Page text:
“They used to do these drills, just to keep reminding people of their presence. And they would literally jump out of a van, go down the street, hit their points … It’s very disconcerting if you’re not used to it. I remember travelling at night and you would have to go through police blockades. But that was the norm then. I grew up thinking that’s what Belfast was like. It was a troubled place.”
Owen took on Shadow Dancer almost in spite of himself. He had just finished playing author Ernest Hemingway in the forthcoming movie Hemingway & Gellhorn when the role of Mac came up. “I was going to have a break. And I wasn’t really looking for anything, and then this came through,” he says. “I couldn’t really not do it.”
Still, it’s one thing Owen had vowed he would never do again. “I found myself a few years ago doing a few [films] back to back and I realised I wasn’t comfortable with that. It wasn’t fair on the films you’re doing. You need to give them proper time.”
He also doesn’t think it’s fair on his family life either. He and his wife, former actress Sarah-Jane Fenton, live in north London with their two daughters, Hannah, 15, and Eve, 12. “When you are working, it’s so intense and all-consuming. My kids are now 12 and 15, and if you’re not careful, and you’re doing film after film, you don’t see them grow up. Suddenly, all that time is gone. I think it’s very important … When you do make a film, it’s so consuming and it often takes you away from home, and I think it’s important to redress that balance when you can.”
From the outside at least, he and Fenton seem to operate as a mutually supportive partnership. “I couldn’t bear a marriage in which one partner hinges on the other,” he says. “My wife needs her freedom just like me.”
They met in the late 1980s, Owen playing Romeo to her Juliet in a Young Vic production of the Shakespeare play. Their relationship “took a bit of time” to come together, he says. “We were doing a seven-month tour of Romeo and Juliet all over Europe. And there was an apprehension there about getting involved, because if it went wrong it would have ramifications for the whole production.”
Not long afterwards, Owen’s career went into overdrive when he was cast as yuppie car wheeler-dealer Stephen Crane in the ITV drama Chancer. “That was a big break for me at the time. That really was. A couple of years out of drama school, and I landed that.”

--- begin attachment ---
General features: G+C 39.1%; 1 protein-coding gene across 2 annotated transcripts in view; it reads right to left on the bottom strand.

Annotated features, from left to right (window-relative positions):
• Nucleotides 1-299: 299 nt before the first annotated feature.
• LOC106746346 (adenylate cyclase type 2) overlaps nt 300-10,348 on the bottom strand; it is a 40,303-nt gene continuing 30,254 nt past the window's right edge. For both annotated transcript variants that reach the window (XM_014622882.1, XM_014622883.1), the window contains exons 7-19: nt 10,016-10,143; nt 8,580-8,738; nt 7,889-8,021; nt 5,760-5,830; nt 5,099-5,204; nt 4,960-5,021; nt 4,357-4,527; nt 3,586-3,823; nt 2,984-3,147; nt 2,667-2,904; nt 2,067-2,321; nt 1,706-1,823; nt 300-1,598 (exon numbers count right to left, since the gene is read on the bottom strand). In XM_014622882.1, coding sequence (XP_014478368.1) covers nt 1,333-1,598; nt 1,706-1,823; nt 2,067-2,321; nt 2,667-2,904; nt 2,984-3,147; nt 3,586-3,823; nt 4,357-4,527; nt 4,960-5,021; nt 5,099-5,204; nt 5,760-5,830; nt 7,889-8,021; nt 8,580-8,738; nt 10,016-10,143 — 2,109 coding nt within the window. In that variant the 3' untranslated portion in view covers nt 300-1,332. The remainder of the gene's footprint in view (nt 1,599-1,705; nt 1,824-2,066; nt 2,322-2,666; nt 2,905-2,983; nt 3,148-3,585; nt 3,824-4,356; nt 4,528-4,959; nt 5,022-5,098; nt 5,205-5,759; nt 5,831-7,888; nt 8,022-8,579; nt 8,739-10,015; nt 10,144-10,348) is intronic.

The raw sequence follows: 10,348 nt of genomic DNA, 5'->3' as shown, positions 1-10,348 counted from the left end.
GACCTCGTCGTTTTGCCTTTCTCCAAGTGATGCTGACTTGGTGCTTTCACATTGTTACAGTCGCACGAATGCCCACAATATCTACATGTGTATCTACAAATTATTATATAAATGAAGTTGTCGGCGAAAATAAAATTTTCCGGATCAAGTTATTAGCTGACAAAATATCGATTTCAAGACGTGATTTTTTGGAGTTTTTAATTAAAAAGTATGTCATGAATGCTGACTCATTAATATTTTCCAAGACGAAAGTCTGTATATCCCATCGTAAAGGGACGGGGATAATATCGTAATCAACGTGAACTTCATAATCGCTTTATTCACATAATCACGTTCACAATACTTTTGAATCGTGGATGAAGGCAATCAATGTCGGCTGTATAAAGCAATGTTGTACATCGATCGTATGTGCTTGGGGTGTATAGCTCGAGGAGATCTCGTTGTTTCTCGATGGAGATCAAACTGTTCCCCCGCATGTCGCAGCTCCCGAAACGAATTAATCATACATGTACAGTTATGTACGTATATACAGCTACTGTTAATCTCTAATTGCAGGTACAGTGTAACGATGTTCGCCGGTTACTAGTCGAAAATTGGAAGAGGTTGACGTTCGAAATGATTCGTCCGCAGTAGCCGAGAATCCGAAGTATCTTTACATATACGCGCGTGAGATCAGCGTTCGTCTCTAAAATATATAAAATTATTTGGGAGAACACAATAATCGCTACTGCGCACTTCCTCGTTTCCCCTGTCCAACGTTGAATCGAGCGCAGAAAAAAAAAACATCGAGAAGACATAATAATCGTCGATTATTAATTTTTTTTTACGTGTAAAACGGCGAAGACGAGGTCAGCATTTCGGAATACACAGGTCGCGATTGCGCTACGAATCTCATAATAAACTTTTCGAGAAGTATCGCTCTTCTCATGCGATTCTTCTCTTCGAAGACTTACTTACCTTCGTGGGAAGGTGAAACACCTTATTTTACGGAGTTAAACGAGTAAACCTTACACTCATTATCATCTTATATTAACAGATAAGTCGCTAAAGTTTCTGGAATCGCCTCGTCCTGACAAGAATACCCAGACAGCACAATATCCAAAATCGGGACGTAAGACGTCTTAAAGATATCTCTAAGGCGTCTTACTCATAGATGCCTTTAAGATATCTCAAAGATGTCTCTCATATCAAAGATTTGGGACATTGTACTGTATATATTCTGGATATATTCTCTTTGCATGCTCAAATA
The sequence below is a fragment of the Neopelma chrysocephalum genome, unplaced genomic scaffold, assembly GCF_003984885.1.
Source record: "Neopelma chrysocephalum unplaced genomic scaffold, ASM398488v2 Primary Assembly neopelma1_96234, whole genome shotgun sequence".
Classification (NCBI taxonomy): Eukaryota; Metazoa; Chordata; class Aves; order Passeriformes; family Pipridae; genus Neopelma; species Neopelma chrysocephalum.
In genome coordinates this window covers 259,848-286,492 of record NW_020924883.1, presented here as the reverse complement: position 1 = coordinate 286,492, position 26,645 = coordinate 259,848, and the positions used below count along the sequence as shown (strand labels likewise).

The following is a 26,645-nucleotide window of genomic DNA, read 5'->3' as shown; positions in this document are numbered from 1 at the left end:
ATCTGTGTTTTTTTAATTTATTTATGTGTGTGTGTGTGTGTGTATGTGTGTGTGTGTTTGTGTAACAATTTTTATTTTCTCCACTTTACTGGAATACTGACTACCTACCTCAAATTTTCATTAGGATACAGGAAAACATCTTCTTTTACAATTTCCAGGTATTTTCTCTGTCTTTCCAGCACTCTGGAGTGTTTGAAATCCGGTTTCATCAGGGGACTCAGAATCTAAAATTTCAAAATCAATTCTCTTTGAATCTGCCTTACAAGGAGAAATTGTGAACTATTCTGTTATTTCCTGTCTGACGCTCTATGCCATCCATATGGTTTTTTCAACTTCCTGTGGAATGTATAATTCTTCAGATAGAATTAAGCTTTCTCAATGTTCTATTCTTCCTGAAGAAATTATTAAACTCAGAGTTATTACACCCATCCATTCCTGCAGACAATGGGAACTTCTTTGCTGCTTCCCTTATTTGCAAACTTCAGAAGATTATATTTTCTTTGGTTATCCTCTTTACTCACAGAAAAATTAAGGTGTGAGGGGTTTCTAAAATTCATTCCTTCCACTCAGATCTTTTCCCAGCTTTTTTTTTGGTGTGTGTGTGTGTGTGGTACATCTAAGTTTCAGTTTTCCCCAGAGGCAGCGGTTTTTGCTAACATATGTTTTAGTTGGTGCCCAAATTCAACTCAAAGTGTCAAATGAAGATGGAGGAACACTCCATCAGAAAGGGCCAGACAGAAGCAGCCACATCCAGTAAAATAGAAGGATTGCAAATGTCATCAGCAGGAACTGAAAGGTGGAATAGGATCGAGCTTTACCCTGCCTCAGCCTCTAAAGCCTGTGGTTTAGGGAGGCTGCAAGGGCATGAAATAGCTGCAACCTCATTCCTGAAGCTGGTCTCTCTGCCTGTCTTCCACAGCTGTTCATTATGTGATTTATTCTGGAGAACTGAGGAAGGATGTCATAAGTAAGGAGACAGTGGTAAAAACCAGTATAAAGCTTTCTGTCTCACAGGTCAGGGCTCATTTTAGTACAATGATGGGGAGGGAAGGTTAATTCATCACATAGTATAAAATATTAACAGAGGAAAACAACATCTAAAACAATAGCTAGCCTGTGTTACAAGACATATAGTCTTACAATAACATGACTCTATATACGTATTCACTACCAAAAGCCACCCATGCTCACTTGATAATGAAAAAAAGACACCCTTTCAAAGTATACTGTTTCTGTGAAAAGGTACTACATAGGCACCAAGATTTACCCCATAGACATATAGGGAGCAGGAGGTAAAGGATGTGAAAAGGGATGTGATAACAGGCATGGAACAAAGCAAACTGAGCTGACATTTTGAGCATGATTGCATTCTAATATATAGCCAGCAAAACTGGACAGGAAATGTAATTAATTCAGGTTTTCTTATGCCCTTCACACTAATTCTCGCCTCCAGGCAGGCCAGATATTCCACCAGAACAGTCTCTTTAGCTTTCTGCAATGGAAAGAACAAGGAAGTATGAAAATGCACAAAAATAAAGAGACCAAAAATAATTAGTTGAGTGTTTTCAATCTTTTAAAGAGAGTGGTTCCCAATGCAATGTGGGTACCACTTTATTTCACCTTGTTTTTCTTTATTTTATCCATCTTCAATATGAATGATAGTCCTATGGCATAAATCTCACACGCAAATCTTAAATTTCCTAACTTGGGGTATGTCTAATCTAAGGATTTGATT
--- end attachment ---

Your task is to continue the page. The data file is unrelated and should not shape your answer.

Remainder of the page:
The problem was he became a tabloid target, his life and relationship with Fenton coming under considerable scrutiny (notably when they split for a time before reuniting to marry in 1995). “Because I was young, I did find it difficult when I got that kind of attention,” he sighs. “Everybody wanted a piece of me.”
One newspaper even dug up his estranged father, a former country and western singer who had walked out on Owen when he was three. “That kind of attention is very intense,” he says. “Plus, when you’re on TV, it’s worse. I would argue that a soap star in England would have a harder time than Tom Cruise going about the place.”
While Chancer lasted two series and 20 episodes, the end must have come as a relief. Rather than gain further TV exposure, he wisely steered his career towards film, starring in Stephen Poliakoff’s acclaimed 1991 incest tale Close My Eyes. I ask if he can see the turning points in his 25-year career. “I always think there are probably three big gear-changes in my career,” he replies. “One was getting into Rada. I was unemployed in Coventry. So that was a huge thing, starting the whole thing really. Croupier was a huge thing, because it was the first film I did that made an impact in America. Suddenly, it opened up movies there. And I’d say Closer was pretty important. It was a great piece of material, with a great cast and a great director. I think about those as being key.”